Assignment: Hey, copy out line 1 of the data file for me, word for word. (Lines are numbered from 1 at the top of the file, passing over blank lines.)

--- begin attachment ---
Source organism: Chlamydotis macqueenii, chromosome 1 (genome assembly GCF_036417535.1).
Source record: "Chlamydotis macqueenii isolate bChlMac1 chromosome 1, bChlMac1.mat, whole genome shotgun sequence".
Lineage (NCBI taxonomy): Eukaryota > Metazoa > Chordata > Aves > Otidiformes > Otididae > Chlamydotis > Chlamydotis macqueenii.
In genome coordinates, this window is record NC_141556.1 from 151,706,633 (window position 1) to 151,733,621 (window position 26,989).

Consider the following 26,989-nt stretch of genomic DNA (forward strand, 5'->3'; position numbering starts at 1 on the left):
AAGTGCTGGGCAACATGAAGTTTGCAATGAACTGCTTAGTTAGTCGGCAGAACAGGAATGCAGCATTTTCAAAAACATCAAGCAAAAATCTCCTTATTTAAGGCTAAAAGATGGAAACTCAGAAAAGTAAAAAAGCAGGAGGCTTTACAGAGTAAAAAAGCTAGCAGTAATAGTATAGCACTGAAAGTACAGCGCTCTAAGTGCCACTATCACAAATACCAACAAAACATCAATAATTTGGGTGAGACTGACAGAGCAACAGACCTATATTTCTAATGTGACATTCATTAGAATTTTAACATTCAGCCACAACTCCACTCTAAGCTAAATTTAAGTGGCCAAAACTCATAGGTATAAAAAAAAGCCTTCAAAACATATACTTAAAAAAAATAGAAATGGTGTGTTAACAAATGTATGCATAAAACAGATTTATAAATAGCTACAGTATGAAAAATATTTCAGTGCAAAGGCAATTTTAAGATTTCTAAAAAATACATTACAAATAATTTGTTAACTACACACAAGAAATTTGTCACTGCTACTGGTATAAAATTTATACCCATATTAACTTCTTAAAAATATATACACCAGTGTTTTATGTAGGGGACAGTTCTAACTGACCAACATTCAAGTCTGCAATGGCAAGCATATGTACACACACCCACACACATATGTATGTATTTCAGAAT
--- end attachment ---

Source organism: Chlamydotis macqueenii, chromosome 1 (genome assembly GCF_036417535.1).